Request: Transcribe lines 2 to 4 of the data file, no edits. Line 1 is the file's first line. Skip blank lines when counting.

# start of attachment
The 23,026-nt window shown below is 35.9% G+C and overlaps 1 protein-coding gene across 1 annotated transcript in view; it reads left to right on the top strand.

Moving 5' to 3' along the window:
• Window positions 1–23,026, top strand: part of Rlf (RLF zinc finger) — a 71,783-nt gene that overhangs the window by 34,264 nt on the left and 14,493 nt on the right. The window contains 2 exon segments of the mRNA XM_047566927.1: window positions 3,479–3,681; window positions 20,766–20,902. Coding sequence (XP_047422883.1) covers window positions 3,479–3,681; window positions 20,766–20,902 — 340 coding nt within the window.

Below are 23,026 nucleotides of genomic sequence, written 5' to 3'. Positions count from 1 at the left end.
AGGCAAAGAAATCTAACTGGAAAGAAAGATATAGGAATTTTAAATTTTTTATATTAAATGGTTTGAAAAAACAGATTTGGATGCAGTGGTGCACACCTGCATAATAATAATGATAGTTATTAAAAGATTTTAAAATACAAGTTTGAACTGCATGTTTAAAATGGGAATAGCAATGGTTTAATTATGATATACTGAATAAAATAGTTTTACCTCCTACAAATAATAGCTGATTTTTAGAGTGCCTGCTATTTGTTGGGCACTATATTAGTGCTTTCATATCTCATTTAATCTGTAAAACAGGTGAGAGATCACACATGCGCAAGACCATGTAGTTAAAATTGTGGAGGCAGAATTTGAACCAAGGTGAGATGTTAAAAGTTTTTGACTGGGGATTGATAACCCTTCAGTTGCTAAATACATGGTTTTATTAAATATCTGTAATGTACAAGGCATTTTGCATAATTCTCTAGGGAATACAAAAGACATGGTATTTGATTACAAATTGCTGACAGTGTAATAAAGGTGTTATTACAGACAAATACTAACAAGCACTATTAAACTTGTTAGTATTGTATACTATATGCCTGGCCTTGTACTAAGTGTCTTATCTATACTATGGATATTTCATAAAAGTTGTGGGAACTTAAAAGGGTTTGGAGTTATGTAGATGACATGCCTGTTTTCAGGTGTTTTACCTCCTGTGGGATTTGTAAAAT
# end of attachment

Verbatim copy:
Moving 5' to 3' along the window:
• Window positions 1–23,026, top strand: part of Rlf (RLF zinc finger) — a 71,783-nt gene that overhangs the window by 34,264 nt on the left and 14,493 nt on the right. The window contains 2 exon segments of the mRNA XM_047566927.1: window positions 3,479–3,681; window positions 20,766–20,902. Coding sequence (XP_047422883.1) covers window positions 3,479–3,681; window positions 20,766–20,902 — 340 coding nt within the window.

Below are 23,026 nucleotides of genomic sequence, written 5' to 3'. Positions count from 1 at the left end.